William Younger’s second brewery, Holyrood, was built in the 1860s. Intended to be a Pale Ale brewery, it was fitted with union sets.
On the eve of WW II, Holyrood was, indeed, almost exclusively churning out Pale Ales of various descriptions. The only exception being an occasional batch of No. 3.
Only three Pale Ales were produced at both breweries: XP Btlg, XXP Btlg and XXPS. LAE, XXPS Btlg and Pale XXPS were exclusive to the Abbey Brewery. While P, P Btlg, Pale 3 (IPA Pale), XP and XXP only emanated from Holyrood. Simple, isn’t it?
Once again, the OGs fit quite well into the 4d, 5d, 6d, 7d and 8d per pint gravity bands. Ext – which I assume stands for “Export – was about as strong as UK Pale Ales got in the 1930s. At least ones intended for domestic consumption.
Don’t be fooled by the apparently poor degree of attenuation. That’s a cleansing gravity rather than a real FG or even a racking gravity. I know from analyses of beers as sold that the rate of attenuation was really higher.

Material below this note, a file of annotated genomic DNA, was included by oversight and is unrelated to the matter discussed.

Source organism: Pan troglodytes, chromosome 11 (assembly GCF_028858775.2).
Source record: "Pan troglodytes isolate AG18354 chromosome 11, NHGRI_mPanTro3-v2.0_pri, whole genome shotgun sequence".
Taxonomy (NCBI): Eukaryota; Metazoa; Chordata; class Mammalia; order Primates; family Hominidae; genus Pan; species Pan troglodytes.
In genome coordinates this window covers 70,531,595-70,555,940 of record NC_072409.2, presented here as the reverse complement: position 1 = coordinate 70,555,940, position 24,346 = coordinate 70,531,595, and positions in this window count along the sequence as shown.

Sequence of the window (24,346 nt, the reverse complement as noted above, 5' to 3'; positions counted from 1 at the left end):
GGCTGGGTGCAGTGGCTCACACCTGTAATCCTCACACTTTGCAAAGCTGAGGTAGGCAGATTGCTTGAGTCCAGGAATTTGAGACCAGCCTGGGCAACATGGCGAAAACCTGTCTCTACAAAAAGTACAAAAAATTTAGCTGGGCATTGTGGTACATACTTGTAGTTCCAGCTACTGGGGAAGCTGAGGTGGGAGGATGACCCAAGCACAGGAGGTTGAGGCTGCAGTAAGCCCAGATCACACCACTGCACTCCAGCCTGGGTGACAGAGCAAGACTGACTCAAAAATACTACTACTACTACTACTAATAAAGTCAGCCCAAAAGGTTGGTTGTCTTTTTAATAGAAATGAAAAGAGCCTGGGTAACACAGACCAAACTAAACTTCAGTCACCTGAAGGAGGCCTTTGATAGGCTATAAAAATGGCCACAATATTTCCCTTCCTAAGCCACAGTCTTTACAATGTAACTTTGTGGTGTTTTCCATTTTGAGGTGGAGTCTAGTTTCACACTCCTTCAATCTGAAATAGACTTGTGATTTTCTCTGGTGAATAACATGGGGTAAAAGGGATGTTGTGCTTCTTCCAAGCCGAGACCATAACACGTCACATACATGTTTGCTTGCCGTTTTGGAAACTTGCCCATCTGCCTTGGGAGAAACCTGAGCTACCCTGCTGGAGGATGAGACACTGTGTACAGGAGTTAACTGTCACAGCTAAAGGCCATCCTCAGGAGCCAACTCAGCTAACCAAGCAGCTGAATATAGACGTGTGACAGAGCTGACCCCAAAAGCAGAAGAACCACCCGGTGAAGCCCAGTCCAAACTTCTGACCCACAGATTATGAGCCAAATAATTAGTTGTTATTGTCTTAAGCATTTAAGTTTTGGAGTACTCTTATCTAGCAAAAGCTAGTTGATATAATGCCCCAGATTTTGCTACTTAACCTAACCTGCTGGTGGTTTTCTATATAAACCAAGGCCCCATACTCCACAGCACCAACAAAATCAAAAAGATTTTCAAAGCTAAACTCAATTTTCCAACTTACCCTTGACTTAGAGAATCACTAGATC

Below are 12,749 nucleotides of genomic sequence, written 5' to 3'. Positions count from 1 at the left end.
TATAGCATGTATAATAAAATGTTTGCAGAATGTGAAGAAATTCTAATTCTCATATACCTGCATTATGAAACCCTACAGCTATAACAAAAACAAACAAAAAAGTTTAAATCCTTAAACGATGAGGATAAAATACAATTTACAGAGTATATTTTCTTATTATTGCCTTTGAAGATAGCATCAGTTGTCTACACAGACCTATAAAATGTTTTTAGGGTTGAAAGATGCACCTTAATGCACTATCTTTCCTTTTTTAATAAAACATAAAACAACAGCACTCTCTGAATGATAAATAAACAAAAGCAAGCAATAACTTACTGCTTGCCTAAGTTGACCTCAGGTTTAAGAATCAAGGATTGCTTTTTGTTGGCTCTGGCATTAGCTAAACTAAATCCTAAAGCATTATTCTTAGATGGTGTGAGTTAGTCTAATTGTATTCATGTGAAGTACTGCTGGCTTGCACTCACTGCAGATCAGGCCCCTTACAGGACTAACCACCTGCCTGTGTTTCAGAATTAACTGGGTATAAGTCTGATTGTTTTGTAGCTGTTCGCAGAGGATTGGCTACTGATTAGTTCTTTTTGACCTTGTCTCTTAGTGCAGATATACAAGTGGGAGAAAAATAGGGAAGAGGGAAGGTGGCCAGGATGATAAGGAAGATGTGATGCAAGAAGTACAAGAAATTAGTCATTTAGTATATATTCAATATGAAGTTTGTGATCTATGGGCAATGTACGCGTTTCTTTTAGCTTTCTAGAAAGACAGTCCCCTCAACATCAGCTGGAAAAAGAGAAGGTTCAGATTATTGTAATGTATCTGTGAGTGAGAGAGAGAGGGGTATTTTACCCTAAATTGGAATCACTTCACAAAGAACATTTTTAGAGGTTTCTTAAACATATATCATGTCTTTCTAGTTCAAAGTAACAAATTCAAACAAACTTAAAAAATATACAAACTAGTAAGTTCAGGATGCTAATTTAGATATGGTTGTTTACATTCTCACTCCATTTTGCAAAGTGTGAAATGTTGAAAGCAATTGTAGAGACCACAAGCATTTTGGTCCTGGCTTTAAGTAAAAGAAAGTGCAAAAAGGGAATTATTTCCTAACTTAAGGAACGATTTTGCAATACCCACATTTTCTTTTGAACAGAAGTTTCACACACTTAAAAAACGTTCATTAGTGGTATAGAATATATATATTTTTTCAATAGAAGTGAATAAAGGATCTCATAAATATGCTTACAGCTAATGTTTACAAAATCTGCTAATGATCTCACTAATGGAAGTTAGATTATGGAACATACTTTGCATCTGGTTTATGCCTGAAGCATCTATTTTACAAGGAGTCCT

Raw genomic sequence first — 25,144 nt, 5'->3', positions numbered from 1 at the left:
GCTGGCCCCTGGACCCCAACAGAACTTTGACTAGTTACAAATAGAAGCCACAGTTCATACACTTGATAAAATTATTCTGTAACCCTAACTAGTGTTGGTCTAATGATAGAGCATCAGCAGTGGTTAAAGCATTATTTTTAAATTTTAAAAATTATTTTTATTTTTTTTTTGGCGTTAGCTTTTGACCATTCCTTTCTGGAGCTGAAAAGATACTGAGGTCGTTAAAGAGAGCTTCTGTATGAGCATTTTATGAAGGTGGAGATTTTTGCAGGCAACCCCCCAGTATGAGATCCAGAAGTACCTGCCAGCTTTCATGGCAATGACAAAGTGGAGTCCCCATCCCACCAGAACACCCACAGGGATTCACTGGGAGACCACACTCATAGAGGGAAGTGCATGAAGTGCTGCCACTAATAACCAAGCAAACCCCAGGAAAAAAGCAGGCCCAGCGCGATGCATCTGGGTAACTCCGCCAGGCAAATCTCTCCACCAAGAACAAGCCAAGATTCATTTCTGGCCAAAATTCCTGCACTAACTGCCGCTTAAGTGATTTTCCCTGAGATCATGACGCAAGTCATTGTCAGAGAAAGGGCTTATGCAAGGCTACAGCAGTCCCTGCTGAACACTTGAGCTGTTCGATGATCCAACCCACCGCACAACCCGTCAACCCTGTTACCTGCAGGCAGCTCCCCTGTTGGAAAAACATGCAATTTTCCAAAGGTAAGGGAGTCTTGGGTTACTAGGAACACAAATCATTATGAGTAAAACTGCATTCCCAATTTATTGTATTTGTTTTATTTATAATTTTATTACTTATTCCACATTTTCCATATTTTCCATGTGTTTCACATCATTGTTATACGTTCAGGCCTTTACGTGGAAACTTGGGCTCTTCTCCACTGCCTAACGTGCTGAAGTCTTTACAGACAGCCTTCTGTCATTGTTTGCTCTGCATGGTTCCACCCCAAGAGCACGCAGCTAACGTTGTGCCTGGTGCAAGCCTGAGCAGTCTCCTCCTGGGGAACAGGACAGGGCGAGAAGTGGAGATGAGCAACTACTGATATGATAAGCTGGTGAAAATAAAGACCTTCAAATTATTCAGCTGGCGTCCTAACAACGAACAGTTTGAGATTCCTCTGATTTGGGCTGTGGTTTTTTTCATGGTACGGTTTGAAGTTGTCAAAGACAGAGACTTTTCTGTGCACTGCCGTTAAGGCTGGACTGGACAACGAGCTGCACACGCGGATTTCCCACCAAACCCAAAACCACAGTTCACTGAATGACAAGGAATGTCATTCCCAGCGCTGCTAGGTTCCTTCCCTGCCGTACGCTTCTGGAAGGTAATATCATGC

At under 5lbs per quarter (336 lbs) of malt, the hopping rate is feeble. In London Pale Ales were hopped at a rate 7.25 - 10 lbs per quarter by Whitbread and 7.5 lbs by Barclay Perkins.
Dry hopping is on the low side, too, just 2-3 ozs per barrel. In 1939, Barclay Perkins Pale Ales received 3-6 ozs.
|William Younger Holyrood Beers in 1938|
|Date||Beer||OG||FG||ABV||App. Atten-uation||lbs hops/ qtr||hops lb/brl||dry hops (oz / barrel)|
|19th Oct||XP Btlg||1037||1012||3.31||67.57%||4.81||0.67||1.99|
|20th Oct||P Btlg||1042||1010||4.23||76.19%||4.83||0.75||1.98|
|20th Oct||XXP Btlg||1043||1011||4.23||74.42%||4.83||0.77||2.03|
|5th Jul||Pale 3 (IPA Pale)||1055||1017||5.03||69.09%||4.25||0.89||3.03|
|William Younger brewing record held at the Scottish Brewing Archive, document number WY/6/1/3/77.|